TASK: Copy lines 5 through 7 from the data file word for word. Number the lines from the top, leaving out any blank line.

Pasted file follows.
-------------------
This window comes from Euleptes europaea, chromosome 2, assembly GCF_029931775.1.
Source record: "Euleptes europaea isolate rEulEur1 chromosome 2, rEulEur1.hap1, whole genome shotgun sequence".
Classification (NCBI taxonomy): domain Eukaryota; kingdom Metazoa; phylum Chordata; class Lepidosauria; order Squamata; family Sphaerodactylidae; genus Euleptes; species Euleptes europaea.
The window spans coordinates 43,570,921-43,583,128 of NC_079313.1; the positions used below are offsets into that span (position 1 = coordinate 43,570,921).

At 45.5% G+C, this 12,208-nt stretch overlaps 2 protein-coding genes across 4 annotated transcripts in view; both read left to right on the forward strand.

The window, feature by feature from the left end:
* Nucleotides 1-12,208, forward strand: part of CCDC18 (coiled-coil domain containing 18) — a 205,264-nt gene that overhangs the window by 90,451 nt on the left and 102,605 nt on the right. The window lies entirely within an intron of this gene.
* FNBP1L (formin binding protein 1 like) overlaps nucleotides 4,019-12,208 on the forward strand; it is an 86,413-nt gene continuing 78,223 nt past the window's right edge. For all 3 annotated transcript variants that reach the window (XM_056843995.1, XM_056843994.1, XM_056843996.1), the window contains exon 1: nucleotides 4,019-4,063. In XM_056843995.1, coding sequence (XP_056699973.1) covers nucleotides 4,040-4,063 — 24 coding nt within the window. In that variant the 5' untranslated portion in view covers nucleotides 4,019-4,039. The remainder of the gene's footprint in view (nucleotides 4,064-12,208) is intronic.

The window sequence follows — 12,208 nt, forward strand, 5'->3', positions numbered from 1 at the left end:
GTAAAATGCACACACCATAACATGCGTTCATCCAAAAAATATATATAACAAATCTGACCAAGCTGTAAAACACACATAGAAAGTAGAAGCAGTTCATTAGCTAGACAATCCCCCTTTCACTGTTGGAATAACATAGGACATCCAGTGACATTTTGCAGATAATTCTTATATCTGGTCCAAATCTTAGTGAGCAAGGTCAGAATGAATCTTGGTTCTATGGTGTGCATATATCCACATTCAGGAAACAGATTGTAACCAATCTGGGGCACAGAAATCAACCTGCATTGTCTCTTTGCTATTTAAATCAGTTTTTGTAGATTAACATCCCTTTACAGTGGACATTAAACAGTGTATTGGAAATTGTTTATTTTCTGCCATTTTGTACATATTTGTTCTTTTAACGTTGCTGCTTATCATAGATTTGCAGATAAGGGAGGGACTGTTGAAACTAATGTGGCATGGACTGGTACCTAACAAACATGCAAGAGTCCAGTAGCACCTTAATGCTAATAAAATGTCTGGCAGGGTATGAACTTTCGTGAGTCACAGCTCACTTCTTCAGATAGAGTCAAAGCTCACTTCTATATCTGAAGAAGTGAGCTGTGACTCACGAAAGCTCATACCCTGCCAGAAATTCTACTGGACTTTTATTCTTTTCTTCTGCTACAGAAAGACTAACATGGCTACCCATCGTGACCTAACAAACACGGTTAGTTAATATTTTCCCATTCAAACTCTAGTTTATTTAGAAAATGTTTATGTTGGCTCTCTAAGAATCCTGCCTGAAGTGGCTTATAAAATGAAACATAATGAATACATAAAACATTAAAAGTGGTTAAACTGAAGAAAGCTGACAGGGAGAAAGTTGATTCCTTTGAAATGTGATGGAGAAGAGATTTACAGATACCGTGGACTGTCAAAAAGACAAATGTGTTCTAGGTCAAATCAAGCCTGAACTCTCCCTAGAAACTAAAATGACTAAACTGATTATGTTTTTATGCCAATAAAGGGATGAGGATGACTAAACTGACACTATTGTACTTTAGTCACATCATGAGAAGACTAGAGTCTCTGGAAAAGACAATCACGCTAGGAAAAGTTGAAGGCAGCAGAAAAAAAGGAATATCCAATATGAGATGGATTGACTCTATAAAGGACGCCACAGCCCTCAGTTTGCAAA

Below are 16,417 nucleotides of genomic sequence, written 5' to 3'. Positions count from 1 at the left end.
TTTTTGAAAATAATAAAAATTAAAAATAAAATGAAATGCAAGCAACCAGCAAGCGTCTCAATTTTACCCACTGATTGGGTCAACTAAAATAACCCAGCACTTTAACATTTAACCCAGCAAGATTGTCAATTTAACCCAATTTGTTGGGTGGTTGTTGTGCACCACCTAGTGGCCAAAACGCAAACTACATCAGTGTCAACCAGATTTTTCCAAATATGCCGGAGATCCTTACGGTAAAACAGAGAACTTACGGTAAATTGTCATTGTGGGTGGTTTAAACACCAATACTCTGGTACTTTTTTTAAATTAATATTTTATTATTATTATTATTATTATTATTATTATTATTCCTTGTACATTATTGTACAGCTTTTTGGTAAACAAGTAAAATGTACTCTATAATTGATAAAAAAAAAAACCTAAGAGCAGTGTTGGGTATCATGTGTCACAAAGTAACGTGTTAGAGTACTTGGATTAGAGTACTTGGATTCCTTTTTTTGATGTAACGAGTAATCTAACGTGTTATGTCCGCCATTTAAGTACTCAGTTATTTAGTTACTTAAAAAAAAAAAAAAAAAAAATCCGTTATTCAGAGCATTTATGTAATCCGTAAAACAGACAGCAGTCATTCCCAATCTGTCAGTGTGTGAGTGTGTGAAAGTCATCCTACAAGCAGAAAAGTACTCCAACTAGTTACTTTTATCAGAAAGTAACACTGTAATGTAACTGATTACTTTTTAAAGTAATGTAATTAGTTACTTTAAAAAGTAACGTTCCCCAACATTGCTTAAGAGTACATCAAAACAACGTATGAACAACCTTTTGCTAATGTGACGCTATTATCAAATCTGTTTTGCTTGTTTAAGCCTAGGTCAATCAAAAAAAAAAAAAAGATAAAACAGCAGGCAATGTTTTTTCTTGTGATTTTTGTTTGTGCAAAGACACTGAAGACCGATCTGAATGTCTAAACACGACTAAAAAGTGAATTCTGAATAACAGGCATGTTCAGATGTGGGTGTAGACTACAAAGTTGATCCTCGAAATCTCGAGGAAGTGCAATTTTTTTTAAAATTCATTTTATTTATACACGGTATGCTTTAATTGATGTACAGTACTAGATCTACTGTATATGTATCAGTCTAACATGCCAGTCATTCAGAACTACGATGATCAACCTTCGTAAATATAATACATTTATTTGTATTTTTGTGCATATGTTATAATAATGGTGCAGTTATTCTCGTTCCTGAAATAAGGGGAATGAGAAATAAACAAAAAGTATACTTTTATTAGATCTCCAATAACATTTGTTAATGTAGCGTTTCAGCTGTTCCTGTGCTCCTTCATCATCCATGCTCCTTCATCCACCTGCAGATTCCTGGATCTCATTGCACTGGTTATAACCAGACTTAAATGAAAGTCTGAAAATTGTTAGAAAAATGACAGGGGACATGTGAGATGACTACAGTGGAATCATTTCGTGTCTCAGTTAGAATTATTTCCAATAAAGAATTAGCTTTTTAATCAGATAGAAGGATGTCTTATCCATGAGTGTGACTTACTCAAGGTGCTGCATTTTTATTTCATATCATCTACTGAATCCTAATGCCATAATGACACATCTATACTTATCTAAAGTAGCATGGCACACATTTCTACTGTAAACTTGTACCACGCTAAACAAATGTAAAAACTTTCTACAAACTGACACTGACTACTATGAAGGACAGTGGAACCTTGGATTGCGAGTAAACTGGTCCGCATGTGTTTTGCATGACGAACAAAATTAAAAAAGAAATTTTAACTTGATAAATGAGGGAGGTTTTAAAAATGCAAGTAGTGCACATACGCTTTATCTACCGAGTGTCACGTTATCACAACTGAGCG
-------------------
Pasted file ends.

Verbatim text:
At 45.5% G+C, this 12,208-nt stretch overlaps 2 protein-coding genes across 4 annotated transcripts in view; both read left to right on the forward strand.

The window, feature by feature from the left end:
* Nucleotides 1-12,208, forward strand: part of CCDC18 (coiled-coil domain containing 18) — a 205,264-nt gene that overhangs the window by 90,451 nt on the left and 102,605 nt on the right. The window lies entirely within an intron of this gene.